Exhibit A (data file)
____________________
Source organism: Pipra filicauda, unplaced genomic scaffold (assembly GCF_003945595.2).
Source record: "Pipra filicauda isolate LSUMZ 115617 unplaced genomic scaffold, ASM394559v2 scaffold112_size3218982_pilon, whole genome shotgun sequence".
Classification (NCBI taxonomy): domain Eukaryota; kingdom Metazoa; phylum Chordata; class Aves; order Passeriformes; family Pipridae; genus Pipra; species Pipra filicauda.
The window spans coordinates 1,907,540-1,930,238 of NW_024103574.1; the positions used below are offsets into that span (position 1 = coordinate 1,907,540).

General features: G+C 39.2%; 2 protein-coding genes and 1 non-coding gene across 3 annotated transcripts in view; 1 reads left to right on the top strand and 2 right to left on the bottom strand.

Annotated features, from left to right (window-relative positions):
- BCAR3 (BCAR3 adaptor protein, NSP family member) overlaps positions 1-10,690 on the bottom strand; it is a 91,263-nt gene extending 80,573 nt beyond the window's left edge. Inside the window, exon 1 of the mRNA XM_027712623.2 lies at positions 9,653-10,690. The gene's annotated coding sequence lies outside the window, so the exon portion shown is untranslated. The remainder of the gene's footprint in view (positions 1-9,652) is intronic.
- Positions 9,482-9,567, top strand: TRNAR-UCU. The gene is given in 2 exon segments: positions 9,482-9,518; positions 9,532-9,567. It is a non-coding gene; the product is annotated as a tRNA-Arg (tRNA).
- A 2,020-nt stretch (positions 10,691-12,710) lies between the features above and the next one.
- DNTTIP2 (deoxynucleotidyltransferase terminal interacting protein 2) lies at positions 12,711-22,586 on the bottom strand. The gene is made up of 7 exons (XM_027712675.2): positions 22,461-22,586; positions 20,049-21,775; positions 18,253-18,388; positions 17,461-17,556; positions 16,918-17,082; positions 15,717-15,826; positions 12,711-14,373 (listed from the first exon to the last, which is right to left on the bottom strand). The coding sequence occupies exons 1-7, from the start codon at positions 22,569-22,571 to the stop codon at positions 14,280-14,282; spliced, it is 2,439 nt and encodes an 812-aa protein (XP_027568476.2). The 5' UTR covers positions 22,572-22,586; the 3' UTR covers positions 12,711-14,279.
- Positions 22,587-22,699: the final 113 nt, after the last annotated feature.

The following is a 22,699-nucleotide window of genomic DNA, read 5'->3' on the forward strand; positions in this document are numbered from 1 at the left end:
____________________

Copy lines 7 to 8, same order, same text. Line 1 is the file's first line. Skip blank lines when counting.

- BCAR3 (BCAR3 adaptor protein, NSP family member) overlaps positions 1-10,690 on the bottom strand; it is a 91,263-nt gene extending 80,573 nt beyond the window's left edge. Inside the window, exon 1 of the mRNA XM_027712623.2 lies at positions 9,653-10,690. The gene's annotated coding sequence lies outside the window, so the exon portion shown is untranslated. The remainder of the gene's footprint in view (positions 1-9,652) is intronic.
- Positions 9,482-9,567, top strand: TRNAR-UCU. The gene is given in 2 exon segments: positions 9,482-9,518; positions 9,532-9,567. It is a non-coding gene; the product is annotated as a tRNA-Arg (tRNA).